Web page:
Perhaps the defense’s best moment came on a head’s up play from Duran Harmon, a safety, who was sprinting over to help in coverage against Johnny Holton and ended up with an interception when Holton tipped the ball into the air. Later in the first half, they got a huge turnover on a fumble, when Seth Roberts of the Raiders caught a pass near New England’s goal line, but was spun around and had the ball punched out by Trey Flowers.
Patriots kicker Stephen Gostkowski made a 62-yard field goal in the first half.
The Patriots, who trained at altitude all week to deal with the 7,200-foot elevation of Estadio Azteca, improved to 8-2 and will host the Miami Dolphins in New England next week.
The Bills’ quarterback switch backfires … badly.
The Buffalo Bills made the unusual choice this week to switch quarterbacks in the middle of the season despite being in line for a playoff spot. It didn’t work out.
The first game of the Nathan Peterman Era did not go well, as the rookie picked in the fifth round of this year’s draft threw five interceptions and was down 40-7 against the Los Angeles Chargers when he was taken out for Tyrod Taylor, the quarterback he had replaced in the starting lineup. The Chargers went on to steamroll the Bills, 54-24.
In his first career start, Peterman completed 6 of 14 passes for 66 yards, with Buffalo’s only touchdown of the game was on a run by LeSean McCoy.
The switch to Peterman shocked many considering Buffalo’s recent cold streak had largely been caused by the team’s defense struggling to stop the run, rather than any issues with Taylor, who has been a solid, though unspectacular, starting quarterback for the last three seasons.
Last week the Bills allowed 298 rushing yards and six rushing touchdowns against New Orleans, and toward the end of the game the Bills put Peterman in to see if he would have any better luck moving the ball. He completed 7 of 10 passes. After Sean McDermott, the Bills coach, expressed confidence in Taylor on Monday, the team announced on Wednesday that Peterman would start against San Diego.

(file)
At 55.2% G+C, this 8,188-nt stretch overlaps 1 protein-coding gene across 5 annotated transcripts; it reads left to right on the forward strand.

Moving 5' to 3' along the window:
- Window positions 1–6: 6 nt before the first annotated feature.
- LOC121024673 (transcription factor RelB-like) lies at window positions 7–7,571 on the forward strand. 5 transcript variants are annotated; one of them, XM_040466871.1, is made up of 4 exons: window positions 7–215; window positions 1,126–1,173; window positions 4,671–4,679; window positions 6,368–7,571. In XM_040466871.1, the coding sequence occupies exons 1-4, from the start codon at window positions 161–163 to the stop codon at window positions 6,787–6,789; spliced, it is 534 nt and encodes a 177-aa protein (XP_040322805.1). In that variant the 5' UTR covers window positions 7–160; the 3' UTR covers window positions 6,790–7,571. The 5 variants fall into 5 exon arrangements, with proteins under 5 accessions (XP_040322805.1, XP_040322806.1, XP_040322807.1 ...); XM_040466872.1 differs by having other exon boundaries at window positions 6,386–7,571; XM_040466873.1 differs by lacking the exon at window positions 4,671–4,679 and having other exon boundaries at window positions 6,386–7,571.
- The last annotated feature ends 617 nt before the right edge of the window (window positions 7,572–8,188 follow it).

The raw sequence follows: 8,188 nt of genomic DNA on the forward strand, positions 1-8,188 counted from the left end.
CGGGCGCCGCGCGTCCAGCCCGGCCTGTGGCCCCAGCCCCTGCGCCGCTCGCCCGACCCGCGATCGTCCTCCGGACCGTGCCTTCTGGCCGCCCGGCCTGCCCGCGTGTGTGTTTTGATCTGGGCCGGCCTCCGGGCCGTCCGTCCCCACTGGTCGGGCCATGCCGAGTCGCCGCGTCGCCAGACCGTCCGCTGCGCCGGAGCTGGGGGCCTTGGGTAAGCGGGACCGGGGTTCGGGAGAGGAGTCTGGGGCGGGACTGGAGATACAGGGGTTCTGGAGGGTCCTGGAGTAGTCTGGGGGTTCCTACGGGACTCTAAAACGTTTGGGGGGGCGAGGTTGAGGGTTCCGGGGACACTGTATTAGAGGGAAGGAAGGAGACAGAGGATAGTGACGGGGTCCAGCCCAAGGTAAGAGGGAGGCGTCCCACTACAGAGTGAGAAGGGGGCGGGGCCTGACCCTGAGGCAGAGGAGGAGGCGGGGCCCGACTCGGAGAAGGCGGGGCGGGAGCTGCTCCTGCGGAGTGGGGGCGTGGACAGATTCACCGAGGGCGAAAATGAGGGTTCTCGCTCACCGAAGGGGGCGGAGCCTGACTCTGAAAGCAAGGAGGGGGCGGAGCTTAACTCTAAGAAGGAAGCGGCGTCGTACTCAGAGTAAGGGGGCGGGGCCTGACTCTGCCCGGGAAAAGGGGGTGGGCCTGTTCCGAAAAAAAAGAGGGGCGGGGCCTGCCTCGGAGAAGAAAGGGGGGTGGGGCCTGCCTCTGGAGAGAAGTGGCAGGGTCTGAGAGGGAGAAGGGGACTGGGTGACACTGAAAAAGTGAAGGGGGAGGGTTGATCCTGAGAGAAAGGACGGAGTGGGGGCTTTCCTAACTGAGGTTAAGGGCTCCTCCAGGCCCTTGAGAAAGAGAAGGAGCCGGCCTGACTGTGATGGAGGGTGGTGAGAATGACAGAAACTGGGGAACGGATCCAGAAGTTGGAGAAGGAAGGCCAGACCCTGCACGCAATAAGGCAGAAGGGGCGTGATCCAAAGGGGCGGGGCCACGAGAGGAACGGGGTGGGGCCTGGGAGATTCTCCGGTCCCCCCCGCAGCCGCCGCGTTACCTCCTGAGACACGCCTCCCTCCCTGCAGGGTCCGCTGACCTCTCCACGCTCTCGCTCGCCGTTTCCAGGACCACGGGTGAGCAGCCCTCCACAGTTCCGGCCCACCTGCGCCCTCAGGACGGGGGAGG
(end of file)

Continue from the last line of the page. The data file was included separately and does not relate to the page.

Saints survive a late push by Redskins to win in overtime.
After a dramatic 15-point comeback by the New Orleans Saints in the game’s final five minutes of regulation, the team finished the job in overtime when Will Lutz hit a 28-yard field goal that sealed a 34-31 victory over the Washington Redskins.
The win was New Orleans’ eighth in a row and may have been their most impressive game in the long streak considering how well they responded to the adversity of being outgunned by Kirk Cousins and the Redskins for three-and-a-half quarters.
In an on-field interview after the game, a fired-up Mark Ingram praised the entire team, while setting a fairly high goal for the team going forward.
“Offense was confident in the defense, defense was confident in the offense, everybody was confident in the special teams,” Ingram said, “and we did it. That’s what championship teams do.”
The Redskins came out of the gate playing aggressively on both sides of the ball, and they took a 31-16 win with just under six minutes remaining when Cousins hit Jeremy Sprinkle for a 7-yard touchdown pass, which was Cousins’s third touchdown pass of the game.
But Brees, who had ceded much of the team’s offense to his running backs in recent weeks, and started the game with an interception on the opening drive — one of two he threw in the game — took over when things mattered the most. He completed 29 of 41 passes for 385 yards, with two fourth quarter touchdown passes, the second of which went to Alvin Kamara, which along with Kamara’s 2-point conversion erased Washington’s lead.
In overtime, the Redskins got the ball first but were forced to punt. Brees handed the ball off to Ingram twice, and the power back rumbled for a combined 51 yards, setting up Lutz’s game-winning kick.
Vikings stake their claim as N.F.C.’s best.
In a battle between two surprising N.F.C. teams, the Minnesota Vikings took care of business at home, beating the Los Angeles Rams, 24-7.
Much of the talk coming into the game had focused on the offenses of the two teams, but in the first half it was defense vs. defense, with the scored tied 7-7 at halftime, thanks to a key turnover by Los Angeles that prevented a score late in the second quarter.
It was a different game in the second half when Minnesota found enough cracks in the Los Angeles defense to come away with the team’s sixth consecutive win.